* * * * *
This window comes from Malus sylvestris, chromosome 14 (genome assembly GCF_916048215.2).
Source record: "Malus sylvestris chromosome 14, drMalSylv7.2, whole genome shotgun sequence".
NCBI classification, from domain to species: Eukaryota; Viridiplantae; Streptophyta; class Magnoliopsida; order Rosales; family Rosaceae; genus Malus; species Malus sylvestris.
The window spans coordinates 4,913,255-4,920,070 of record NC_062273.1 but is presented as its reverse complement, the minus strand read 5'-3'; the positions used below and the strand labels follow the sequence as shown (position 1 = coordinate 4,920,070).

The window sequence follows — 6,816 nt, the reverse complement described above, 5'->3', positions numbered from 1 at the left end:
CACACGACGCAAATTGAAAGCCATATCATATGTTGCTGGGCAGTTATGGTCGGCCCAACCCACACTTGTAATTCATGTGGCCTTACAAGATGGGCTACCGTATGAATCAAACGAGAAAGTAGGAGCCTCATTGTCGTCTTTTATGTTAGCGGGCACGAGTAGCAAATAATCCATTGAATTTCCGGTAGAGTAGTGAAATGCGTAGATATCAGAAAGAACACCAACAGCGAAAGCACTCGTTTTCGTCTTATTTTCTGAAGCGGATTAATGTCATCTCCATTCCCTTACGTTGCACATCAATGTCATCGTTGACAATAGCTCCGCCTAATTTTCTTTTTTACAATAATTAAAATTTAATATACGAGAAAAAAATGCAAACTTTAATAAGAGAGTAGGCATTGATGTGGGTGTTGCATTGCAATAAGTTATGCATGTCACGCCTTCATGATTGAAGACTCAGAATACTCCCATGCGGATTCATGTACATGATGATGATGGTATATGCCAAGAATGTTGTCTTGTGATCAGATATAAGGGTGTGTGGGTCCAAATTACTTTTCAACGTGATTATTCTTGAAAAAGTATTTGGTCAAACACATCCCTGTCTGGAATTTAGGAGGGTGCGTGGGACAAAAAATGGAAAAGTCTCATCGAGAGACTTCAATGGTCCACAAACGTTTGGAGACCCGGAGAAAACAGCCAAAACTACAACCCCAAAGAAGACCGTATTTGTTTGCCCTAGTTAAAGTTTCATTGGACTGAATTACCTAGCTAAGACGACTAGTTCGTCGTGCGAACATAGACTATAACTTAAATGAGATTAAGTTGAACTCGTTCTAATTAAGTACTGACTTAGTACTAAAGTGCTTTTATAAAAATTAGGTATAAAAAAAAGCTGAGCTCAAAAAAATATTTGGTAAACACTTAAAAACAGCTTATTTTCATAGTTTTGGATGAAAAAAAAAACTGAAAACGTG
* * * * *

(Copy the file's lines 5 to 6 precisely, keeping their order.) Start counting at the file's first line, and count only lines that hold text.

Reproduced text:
The window sequence follows — 6,816 nt, the reverse complement described above, 5'->3', positions numbered from 1 at the left end:
CACACGACGCAAATTGAAAGCCATATCATATGTTGCTGGGCAGTTATGGTCGGCCCAACCCACACTTGTAATTCATGTGGCCTTACAAGATGGGCTACCGTATGAATCAAACGAGAAAGTAGGAGCCTCATTGTCGTCTTTTATGTTAGCGGGCACGAGTAGCAAATAATCCATTGAATTTCCGGTAGAGTAGTGAAATGCGTAGATATCAGAAAGAACACCAACAGCGAAAGCACTCGTTTTCGTCTTATTTTCTGAAGCGGATTAATGTCATCTCCATTCCCTTACGTTGCACATCAATGTCATCGTTGACAATAGCTCCGCCTAATTTTCTTTTTTACAATAATTAAAATTTAATATACGAGAAAAAAATGCAAACTTTAATAAGAGAGTAGGCATTGATGTGGGTGTTGCATTGCAATAAGTTATGCATGTCACGCCTTCATGATTGAAGACTCAGAATACTCCCATGCGGATTCATGTACATGATGATGATGGTATATGCCAAGAATGTTGTCTTGTGATCAGATATAAGGGTGTGTGGGTCCAAATTACTTTTCAACGTGATTATTCTTGAAAAAGTATTTGGTCAAACACATCCCTGTCTGGAATTTAGGAGGGTGCGTGGGACAAAAAATGGAAAAGTCTCATCGAGAGACTTCAATGGTCCACAAACGTTTGGAGACCCGGAGAAAACAGCCAAAACTACAACCCCAAAGAAGACCGTATTTGTTTGCCCTAGTTAAAGTTTCATTGGACTGAATTACCTAGCTAAGACGACTAGTTCGTCGTGCGAACATAGACTATAACTTAAATGAGATTAAGTTGAACTCGTTCTAATTAAGTACTGACTTAGTACTAAAGTGCTTTTATAAAAATTAGGTATAAAAAAAAGCTGAGCTCAAAAAAATATTTGGTAAACACTTAAAAACAGCTTATTTTCATAGTTTTGGATGAAAAAAAAAACTGAAAACGTG